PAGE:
"It's time to attempt some draconian sanctions without the approval of the United Nations. I believe we can do that, I think we could make life very much more difficult for the Iranians," Perle says. "And while I don't believe that will persuade this regime to change its desire to acquire nuclear weapons, it could destabilize the regime, and that seems to me the best way forward."
Perle says he still considers military action a last resort, but says he believes the Israelis may eventually get to a point where they can no longer wait and "will have a sufficient motivation to take some military action."
The government of Israeli Prime Minister Benjamin Netanyahu has described Iran's nuclear program as an existential threat to his country.
Harman, the former Democratic congresswoman, says one could argue Iran is "already nuclear-capable, meaning it has the technologies, which if it decides ramp them up, will become a bomb, and it also has very advanced missile capability."
While the Iranians have the technology, U.S. intelligence agencies do not believe there is an active nuclear weapons program in Iran, Walt says.
"I do not believe they will try to cross that line because that might be the one circumstance where the United States or Israel would take military action," he says.
Walt says the U.S. should take military action off the table until Iran does have an active weapons program, and he suspects whoever takes office will first try a renewed diplomatic approach with the Islamic republic.
Harman says she hopes whatever moves the next president makes will happen in private, without as much discussion of the options in public and in the media. She also says keeping together an international coalition united against Iran developing nuclear weapons is key — even Russia and China have an interest in keeping Iran in check, she says.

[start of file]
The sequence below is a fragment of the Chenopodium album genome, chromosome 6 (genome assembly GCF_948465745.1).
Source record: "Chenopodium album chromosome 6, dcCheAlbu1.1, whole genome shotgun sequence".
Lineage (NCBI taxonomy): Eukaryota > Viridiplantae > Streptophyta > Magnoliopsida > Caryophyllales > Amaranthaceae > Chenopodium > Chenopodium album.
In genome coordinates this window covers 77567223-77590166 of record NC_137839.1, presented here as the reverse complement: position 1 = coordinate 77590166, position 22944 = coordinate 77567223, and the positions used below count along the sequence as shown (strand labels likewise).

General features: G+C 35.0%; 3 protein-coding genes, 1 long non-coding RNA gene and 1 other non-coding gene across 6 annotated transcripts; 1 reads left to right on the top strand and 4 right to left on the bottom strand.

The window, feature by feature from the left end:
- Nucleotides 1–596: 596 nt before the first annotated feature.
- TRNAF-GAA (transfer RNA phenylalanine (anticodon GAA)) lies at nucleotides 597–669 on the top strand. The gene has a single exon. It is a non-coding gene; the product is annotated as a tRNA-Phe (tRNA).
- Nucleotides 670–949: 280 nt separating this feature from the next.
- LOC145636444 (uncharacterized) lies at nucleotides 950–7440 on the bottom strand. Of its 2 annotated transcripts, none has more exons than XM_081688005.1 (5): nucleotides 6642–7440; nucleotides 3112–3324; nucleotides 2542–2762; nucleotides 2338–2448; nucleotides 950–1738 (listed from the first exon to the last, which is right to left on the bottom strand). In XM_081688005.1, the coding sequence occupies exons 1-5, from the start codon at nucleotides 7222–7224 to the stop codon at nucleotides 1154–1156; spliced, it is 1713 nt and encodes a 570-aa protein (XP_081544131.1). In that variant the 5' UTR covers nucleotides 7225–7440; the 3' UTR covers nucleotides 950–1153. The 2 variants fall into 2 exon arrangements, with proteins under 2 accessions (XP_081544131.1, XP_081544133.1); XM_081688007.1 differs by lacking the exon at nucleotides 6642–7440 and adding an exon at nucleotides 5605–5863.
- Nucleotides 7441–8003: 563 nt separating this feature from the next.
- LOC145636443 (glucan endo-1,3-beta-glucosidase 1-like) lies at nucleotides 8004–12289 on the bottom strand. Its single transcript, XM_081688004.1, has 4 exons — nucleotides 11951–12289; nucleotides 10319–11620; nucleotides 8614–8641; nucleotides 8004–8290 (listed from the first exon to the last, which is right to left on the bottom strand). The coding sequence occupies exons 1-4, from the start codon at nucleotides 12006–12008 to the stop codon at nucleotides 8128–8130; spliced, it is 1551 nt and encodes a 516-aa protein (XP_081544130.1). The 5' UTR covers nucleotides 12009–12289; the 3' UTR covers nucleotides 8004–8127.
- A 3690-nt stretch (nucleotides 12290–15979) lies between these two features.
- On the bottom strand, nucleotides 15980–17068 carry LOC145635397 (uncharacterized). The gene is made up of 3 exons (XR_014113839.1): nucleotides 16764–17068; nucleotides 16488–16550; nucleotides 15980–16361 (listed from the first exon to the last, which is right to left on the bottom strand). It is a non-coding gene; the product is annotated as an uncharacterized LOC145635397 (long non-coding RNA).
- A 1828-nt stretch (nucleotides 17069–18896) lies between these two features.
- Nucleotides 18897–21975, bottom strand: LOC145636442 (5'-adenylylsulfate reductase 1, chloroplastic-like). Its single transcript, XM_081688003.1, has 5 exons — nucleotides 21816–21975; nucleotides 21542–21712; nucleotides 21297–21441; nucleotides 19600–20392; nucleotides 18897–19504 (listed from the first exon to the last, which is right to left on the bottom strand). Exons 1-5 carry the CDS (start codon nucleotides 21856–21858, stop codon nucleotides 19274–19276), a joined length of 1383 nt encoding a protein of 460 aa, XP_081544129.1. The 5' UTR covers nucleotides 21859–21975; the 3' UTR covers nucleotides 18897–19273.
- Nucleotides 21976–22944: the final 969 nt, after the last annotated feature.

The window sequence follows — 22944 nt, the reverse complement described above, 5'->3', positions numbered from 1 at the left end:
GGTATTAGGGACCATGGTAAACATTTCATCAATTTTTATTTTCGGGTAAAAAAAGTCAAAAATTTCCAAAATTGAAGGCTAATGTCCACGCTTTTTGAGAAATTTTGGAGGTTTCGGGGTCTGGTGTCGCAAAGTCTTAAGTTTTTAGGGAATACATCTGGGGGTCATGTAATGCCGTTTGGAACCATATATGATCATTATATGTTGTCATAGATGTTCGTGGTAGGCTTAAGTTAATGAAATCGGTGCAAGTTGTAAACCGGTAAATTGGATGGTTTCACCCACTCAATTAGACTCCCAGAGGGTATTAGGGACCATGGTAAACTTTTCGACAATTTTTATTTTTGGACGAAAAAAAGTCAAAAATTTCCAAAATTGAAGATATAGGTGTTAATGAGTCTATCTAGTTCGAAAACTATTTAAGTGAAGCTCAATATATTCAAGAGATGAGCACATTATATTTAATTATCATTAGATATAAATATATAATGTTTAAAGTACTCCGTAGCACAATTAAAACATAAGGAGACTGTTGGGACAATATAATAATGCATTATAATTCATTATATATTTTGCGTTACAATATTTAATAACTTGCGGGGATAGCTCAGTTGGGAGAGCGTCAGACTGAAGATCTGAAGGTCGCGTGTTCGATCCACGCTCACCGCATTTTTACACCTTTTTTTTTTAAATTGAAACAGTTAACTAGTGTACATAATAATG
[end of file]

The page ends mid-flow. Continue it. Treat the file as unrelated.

"I would hope that the noise of Monday transitions to a much quieter, steadier approach after the election," she says.
Walt and Perle say they agree the climate is not conducive to Israeli-Palestinian peace talks, though they disagree on how to spread the blame for the stalled efforts. Harman says the matter is so pressing that the U.S. should pursue a resolution regardless.
Walt says it's unlikely for either candidate, if elected, to make a big push for negotiations.
"It is not a promising time to pursue Israeli-Palestinian peace because with all the other uncertainty in the region ... you would not expect anyone to be willing to make bold moves there," Walt says.
Harman says there should nevertheless be a major attempt, given what she calls the urgency of the situation — for everyone involved. She says she's been disappointed in the Obama administration and all governments in the region for bringing too many conditions to the table.